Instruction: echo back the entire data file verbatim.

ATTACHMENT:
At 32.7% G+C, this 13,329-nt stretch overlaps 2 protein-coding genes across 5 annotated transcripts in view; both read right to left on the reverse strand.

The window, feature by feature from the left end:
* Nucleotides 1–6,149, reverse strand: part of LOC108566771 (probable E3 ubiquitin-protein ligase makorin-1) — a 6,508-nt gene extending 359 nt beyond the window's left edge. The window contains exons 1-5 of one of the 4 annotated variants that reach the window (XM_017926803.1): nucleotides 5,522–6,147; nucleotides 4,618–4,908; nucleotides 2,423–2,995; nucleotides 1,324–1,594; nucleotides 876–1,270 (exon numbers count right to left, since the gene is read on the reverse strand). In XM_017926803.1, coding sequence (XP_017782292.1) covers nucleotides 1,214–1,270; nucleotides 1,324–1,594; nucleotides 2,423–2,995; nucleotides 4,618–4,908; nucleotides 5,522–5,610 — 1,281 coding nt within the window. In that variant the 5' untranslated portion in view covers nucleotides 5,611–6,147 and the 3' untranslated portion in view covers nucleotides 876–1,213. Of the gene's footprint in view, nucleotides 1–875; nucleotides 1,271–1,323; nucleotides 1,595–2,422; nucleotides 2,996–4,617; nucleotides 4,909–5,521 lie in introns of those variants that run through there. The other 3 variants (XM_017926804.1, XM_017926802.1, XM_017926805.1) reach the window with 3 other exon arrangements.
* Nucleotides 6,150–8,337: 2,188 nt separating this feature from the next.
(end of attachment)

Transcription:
At 32.7% G+C, this 13,329-nt stretch overlaps 2 protein-coding genes across 5 annotated transcripts in view; both read right to left on the reverse strand.

The window, feature by feature from the left end:
* Nucleotides 1–6,149, reverse strand: part of LOC108566771 (probable E3 ubiquitin-protein ligase makorin-1) — a 6,508-nt gene extending 359 nt beyond the window's left edge. The window contains exons 1-5 of one of the 4 annotated variants that reach the window (XM_017926803.1): nucleotides 5,522–6,147; nucleotides 4,618–4,908; nucleotides 2,423–2,995; nucleotides 1,324–1,594; nucleotides 876–1,270 (exon numbers count right to left, since the gene is read on the reverse strand). In XM_017926803.1, coding sequence (XP_017782292.1) covers nucleotides 1,214–1,270; nucleotides 1,324–1,594; nucleotides 2,423–2,995; nucleotides 4,618–4,908; nucleotides 5,522–5,610 — 1,281 coding nt within the window. In that variant the 5' untranslated portion in view covers nucleotides 5,611–6,147 and the 3' untranslated portion in view covers nucleotides 876–1,213. Of the gene's footprint in view, nucleotides 1–875; nucleotides 1,271–1,323; nucleotides 1,595–2,422; nucleotides 2,996–4,617; nucleotides 4,909–5,521 lie in introns of those variants that run through there. The other 3 variants (XM_017926804.1, XM_017926802.1, XM_017926805.1) reach the window with 3 other exon arrangements.
* Nucleotides 6,150–8,337: 2,188 nt separating this feature from the next.